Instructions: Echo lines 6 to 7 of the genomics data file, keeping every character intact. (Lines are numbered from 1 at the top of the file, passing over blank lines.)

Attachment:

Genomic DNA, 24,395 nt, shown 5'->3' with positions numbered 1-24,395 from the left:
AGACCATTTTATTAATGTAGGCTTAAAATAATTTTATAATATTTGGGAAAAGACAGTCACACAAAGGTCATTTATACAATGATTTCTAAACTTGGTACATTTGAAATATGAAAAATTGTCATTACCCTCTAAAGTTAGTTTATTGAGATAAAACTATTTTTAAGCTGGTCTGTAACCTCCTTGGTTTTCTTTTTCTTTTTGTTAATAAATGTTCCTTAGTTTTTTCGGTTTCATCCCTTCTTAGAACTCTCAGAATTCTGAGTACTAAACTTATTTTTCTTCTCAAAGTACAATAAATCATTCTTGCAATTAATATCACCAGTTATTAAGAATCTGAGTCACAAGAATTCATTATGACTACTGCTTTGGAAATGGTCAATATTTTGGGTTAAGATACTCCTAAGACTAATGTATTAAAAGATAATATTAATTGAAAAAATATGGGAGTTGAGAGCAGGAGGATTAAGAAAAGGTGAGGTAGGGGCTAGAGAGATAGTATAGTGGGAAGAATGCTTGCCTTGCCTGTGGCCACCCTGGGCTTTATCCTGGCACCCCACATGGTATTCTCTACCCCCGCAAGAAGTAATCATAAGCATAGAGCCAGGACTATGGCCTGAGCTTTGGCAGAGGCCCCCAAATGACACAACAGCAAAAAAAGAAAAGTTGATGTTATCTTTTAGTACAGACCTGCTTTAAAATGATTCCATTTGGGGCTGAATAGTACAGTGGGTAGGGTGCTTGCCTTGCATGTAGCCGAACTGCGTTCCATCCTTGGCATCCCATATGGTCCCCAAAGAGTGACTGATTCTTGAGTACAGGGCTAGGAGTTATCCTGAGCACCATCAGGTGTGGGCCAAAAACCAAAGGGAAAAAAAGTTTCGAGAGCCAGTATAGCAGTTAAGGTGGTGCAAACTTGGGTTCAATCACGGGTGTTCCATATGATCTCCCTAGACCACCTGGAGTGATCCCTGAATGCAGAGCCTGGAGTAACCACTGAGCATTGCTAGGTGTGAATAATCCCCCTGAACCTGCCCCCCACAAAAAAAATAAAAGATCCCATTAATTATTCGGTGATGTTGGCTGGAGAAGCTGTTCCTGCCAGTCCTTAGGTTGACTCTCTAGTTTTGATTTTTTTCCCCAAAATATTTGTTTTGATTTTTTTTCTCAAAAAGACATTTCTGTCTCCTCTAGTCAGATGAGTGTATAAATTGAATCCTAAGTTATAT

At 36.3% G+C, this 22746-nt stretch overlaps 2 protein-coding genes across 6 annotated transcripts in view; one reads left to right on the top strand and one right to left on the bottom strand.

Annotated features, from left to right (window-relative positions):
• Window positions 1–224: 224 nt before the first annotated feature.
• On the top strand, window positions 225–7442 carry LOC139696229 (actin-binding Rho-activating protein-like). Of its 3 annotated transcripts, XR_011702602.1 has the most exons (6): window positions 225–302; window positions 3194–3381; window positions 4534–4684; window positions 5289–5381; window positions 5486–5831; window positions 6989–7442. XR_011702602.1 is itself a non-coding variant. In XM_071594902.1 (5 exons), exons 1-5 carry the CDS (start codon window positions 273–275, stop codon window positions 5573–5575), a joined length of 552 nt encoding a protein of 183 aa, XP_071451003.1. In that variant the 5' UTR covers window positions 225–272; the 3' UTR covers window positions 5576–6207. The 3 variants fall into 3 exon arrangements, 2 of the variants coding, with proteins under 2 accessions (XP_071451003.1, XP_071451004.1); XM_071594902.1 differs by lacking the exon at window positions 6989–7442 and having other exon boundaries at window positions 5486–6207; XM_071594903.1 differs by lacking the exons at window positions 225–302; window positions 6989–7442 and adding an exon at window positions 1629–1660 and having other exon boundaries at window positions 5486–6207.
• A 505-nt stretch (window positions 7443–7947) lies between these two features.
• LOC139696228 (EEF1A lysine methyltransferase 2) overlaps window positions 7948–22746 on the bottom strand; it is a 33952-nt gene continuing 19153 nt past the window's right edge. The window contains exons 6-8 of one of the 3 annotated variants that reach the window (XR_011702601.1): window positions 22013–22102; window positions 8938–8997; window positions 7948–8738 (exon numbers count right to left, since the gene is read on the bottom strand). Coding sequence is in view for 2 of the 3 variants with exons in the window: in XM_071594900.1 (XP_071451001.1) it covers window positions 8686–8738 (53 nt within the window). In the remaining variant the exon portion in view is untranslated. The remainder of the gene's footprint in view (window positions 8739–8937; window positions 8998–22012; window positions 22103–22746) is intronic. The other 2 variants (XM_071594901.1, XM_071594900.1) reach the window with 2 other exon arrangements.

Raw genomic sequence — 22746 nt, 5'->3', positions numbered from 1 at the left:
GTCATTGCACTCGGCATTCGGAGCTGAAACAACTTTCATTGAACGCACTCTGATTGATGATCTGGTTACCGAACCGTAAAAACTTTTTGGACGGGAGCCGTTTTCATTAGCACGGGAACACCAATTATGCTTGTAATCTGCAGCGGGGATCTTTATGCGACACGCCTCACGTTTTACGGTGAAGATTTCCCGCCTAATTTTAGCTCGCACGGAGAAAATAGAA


• On the top strand, window positions 225–7442 carry LOC139696229 (actin-binding Rho-activating protein-like). Of its 3 annotated transcripts, XR_011702602.1 has the most exons (6): window positions 225–302; window positions 3194–3381; window positions 4534–4684; window positions 5289–5381; window positions 5486–5831; window positions 6989–7442. XR_011702602.1 is itself a non-coding variant. In XM_071594902.1 (5 exons), exons 1-5 carry the CDS (start codon window positions 273–275, stop codon window positions 5573–5575), a joined length of 552 nt encoding a protein of 183 aa, XP_071451003.1. In that variant the 5' UTR covers window positions 225–272; the 3' UTR covers window positions 5576–6207. The 3 variants fall into 3 exon arrangements, 2 of the variants coding, with proteins under 2 accessions (XP_071451003.1, XP_071451004.1); XM_071594902.1 differs by lacking the exon at window positions 6989–7442 and having other exon boundaries at window positions 5486–6207; XM_071594903.1 differs by lacking the exons at window positions 225–302; window positions 6989–7442 and adding an exon at window positions 1629–1660 and having other exon boundaries at window positions 5486–6207.
• A 505-nt stretch (window positions 7443–7947) lies between these two features.